Erdos, Joseph. (April 9, 2012). “Why You Should Use A Reusable Grocery Bag.” The Huffington Post. Retrieved from http://www.huffingtonpost.com/2012/04/06/reusable-grocery-bags_n_1409065.html
 

Thursday, October 11, 2012

Time to make some changes...


Who has time for change?

By Autumn Huggins


The health of the environment is one of the major concerns of life today. It seems you cannot make it through the day without seeing evidence of the efforts being made to improve the overall health of the Earth and her ability to sustain life for future generations to come.  At some point, the question most of us will ask ourselves is, “What can I do to help”?

While our desire to do our part in keeping our home livable may genuine, many people lose their aspiration to do so because of either a lack of knowledge, or a lack of time. These two barriers can easily stifle the most committed of people. To get to the heart of this problem, we can take a look at two components, the first being the impact one person can make, the second what are the most effective ways to make an impact with little time available to do so.

Our daily activities as individuals do contribute to the environmental problems we are facing. The little changes we make every day will make a difference. Many people will rationalize that as one person, they aren’t likely to be the cause of the problem, nor any effective solution. However, we know that in combination with others, our individual actions play a part in the whole.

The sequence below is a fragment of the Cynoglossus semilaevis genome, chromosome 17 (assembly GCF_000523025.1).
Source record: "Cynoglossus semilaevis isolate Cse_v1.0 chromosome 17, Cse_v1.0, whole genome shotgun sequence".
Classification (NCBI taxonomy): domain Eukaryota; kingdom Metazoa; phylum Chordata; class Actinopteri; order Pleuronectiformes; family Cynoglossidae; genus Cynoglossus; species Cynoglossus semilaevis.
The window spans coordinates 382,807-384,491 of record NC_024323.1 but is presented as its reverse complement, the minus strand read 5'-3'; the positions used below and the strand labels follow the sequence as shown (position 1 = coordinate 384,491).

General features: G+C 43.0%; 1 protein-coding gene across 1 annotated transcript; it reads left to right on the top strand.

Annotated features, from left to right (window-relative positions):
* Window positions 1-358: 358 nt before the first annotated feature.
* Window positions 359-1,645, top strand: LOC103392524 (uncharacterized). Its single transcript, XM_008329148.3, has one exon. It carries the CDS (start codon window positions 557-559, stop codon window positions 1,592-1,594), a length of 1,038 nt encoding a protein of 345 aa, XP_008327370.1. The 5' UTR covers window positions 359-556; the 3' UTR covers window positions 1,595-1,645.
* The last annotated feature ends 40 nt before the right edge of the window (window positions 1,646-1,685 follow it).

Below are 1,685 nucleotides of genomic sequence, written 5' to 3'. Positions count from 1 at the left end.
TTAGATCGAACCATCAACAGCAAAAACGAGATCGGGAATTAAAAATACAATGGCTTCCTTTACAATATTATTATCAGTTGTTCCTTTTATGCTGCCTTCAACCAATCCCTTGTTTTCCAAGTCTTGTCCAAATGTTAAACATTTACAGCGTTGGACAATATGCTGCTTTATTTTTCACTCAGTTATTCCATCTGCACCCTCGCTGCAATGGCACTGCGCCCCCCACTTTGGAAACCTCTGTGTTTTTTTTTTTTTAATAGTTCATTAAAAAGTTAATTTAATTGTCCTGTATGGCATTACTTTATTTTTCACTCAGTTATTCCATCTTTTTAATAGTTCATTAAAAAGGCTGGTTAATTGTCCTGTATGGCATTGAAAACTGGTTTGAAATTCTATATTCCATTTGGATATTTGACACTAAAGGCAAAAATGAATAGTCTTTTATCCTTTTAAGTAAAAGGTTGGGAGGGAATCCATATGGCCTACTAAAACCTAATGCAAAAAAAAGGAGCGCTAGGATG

According to the Personal Environmental Impact Calendar at http://www.energy.wisc.edu/eic/          the average American generates 4.4 pounds of household and commercial waste daily. That adds up to being about 30.8 pounds a week and roughly 132 pounds a year! Americans are literally generating millions of pounds of household wastes every year!

So, other than our garbage, what is the greatest negative impact we make on the environment? According to the EPA, “Driving a private car is probably a typical citizen's most "polluting" daily activity.” Other than the obvious solutions of finding a “greener” way to travel, or buying an eco-friendly new car, they offer many suggestions on their website which you can do for your own car to reduce the emissions and even save gas and improve mileage. Just a bonus for you!